THE REGULARISATION OF THE MEDICINAL PRODUCT AGAINST COVID-19: Is generic medicine possible? Will the vaccine be available for all?

Industrial Property

Ownership is recognised in our legal system as a fundamental right. Intellectual property arises in two ways: on the one hand, to recognise the sphere of control over creations and inventions and, on the other hand, to promote artistic and industrial development through the legal incentive for their economic exploitation and defence against third parties.

However, Article 90 of Law 24/2015 of 24 June 1968 on Patents (‘the Law on Patents’), with the ultimate aim of ensuring that such industrial development takes place in the interests of society as a whole, requires the proprietor of a patent to operate a patent in such a way that it is sufficient to supply the market.

 

How does this affect the health emergency caused by SARS-CoV-2?

As a result of the global pandemic, caused by the SARS-CoV-2 virus (also known as ‘coronavirus’ or ‘Covid-19’), States and private companies around the globe have joined the race for the discovery and patent of the medication to combat this disease. In this context, the reality is that only 30 % of these investigations are financed by public funds, compared with 70 % of private investment1. This leads to the following conclusions:

  • The legal incentive for economic exploitation and defence is effective for the development of industry, science and R & D & I.

  • Faced with high demand, once the medication is discovered, there is a risk of abuse of the patent by its owner, for exemple by charging exorbitant prices, among other possible anti-competitive practices.

This balance of interests between the public and private spheres means that, on the one hand, the mass declaration of a compulsory license without restriction would lead to a disincentive in the investigation; on the other hand, failing to intervene the patent at the relevant time, by the públic administration, could jeopardise equal access to the vaccine or the Coronavirus medication, afforable for the population.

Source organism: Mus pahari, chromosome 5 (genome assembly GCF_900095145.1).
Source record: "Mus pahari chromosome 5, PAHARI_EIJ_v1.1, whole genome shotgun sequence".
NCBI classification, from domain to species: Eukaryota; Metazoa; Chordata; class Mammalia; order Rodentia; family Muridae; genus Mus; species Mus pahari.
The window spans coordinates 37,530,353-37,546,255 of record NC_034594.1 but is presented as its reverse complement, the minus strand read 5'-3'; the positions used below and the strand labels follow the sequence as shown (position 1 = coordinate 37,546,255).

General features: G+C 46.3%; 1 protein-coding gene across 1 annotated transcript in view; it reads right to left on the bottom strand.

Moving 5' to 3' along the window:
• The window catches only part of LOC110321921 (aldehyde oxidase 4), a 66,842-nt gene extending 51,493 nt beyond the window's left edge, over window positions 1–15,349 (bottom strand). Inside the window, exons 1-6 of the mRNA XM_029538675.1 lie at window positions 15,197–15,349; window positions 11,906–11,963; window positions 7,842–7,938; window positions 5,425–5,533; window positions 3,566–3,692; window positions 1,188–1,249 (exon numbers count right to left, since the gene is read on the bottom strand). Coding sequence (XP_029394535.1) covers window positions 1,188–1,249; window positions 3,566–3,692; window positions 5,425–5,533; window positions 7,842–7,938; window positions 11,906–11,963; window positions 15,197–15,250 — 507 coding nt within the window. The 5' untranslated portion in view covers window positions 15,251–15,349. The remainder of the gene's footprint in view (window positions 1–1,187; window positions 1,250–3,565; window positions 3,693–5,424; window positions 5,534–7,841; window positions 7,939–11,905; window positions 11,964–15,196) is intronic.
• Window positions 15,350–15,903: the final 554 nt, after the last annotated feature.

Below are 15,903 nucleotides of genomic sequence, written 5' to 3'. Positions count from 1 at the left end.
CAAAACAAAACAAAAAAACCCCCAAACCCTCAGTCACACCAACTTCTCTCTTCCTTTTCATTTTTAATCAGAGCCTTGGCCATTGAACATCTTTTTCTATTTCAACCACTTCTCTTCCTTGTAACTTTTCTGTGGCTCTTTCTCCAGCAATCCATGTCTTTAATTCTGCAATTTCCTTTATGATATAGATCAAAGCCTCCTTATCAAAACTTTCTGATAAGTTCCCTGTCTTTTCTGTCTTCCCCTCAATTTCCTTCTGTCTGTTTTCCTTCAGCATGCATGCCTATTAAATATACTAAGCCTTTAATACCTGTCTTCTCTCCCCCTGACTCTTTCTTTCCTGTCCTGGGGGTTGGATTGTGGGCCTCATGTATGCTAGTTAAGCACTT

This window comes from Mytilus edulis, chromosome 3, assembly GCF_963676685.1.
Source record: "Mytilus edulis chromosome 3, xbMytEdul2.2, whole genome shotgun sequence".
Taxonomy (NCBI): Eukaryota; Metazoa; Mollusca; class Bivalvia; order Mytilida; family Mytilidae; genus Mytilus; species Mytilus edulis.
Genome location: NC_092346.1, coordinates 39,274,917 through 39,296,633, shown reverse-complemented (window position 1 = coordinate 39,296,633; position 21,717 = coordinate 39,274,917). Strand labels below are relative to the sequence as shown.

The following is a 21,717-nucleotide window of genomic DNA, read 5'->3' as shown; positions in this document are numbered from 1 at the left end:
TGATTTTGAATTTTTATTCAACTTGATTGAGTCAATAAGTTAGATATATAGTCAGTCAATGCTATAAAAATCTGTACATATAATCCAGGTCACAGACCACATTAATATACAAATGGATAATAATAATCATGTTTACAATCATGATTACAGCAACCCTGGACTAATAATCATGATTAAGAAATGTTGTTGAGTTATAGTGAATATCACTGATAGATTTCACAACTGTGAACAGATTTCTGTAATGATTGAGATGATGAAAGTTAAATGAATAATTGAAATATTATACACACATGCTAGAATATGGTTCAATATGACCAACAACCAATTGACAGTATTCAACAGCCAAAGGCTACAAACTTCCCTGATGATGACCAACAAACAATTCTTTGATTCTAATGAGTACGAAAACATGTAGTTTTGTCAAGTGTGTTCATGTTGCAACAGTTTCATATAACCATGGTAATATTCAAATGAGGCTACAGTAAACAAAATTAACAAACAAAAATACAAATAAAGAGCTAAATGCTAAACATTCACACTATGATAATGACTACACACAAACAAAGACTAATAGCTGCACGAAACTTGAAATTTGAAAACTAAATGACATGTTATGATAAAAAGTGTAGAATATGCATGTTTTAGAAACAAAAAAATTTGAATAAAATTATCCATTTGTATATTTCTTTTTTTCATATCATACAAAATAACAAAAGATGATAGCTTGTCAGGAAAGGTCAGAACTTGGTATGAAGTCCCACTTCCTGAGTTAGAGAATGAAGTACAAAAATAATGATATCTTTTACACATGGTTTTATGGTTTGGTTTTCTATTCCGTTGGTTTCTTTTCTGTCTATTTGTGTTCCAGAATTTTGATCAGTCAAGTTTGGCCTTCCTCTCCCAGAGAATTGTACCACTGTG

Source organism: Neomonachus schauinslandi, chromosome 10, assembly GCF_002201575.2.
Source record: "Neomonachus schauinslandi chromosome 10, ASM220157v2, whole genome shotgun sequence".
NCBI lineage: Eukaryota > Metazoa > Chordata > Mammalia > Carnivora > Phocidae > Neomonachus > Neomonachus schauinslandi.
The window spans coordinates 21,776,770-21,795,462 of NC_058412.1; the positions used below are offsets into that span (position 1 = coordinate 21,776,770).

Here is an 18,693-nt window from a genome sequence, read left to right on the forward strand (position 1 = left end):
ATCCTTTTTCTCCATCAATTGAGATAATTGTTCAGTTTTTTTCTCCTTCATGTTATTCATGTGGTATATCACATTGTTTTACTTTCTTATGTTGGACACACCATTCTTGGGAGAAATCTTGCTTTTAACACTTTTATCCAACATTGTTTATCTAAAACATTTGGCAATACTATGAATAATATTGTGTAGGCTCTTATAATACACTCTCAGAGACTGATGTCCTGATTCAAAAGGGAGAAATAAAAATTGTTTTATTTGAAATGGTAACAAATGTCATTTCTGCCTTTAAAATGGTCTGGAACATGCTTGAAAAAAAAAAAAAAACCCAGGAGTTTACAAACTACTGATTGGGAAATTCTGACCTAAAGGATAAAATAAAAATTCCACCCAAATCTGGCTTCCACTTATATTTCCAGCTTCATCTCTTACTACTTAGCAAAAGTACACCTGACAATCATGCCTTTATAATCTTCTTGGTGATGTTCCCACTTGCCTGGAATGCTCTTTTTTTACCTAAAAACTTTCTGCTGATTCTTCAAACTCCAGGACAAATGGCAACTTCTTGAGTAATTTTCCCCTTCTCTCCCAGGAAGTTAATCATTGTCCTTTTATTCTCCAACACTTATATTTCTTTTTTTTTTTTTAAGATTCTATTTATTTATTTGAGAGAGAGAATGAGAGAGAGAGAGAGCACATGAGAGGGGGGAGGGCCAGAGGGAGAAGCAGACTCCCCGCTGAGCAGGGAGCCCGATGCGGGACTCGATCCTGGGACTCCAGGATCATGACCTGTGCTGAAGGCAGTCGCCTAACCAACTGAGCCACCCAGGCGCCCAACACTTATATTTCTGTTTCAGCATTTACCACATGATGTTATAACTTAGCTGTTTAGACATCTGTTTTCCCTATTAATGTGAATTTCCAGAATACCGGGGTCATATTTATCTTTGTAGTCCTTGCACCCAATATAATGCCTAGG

What is the solution of the Law on Patents in order to overcome this balance of interests?

Article 91 of the Law on Patents lists the five possible grounds on which a compulsory licence may be granted, that is to say: Liberalise a patent or turning a patented medication into a generic medicine before that pharmaceutical patent expires. Of all these, from MES Advocats, we believe that the most in line with the current situation is that which is based on reasons of public interest.

A compulsory license for reasons of public interest (Article 95 of the Law on Patents) is granted by the approval of a Royal Decree aimed at regularising the grant of licences in respect of a particular pharmaceutical patent. The merits of this system are:

  • It is faster than the rest of the scenarios;

  • It is applicable not only to a patent, but also to the application for a patent (i.e., even if not yet granted);

  • May, where appropriate, cover a supplementary protection certificate relating to an existing patent (that is to say, where a previously patented medication is found to be effective in combating the coronavirus and that new use is patented); and

  • It serves to regulate the conditions for granting the patent, the scope, the fee payable and the duration of the license, among others.

In particular, the latter characteristic of compulsory licenses for reasons of public interest is the key to combating the deterrence of private undertakings, as a result of the legal certainty that this solution offers in comparison with the other types of compulsory licences.

 

Will the Royal Decree liberalise the patent of the coronavirus?

Since the start of the crisis caused by Covid-19, the Government has amended Organic Law 3/1986 on Special Measures in Public Health Matters, so that the executive administration is now empowered to implement a centralised supply of medicinal products and medical devices; Royal Legislative Decree 1/2015 amending the Law on guarantees and rational use of medicines and health products to enable the government to regulate the pricing mechanism for medicinal products and medical devices not subject to medical prescription and, in addition, to set the maximum amount for retail prices; and has issued Order SND/276/2020 laying down obligations to supply information, supply and manufacture of certain medications in the health crisis caused by the Covid-19; along with other measures.

All these preliminary steps lead us to believe that, if necessary, a compulsory patent may be triggered on public health grounds which ensures the same supply of the medication, under economically reasonable conditions, to the entire population.

However, as of today, there is no example of a compulsory licence in Spain, as all petitions have so far been refused or archived. However, we find the case of Israel, which on 19 March saw the mandatory licensing of Kaletra, an HIV medication which is currently used, along with other treatments, to treat patients infected with the coronavirus.

 

1Source:OEPM — Spanish Patents and Trademarks Office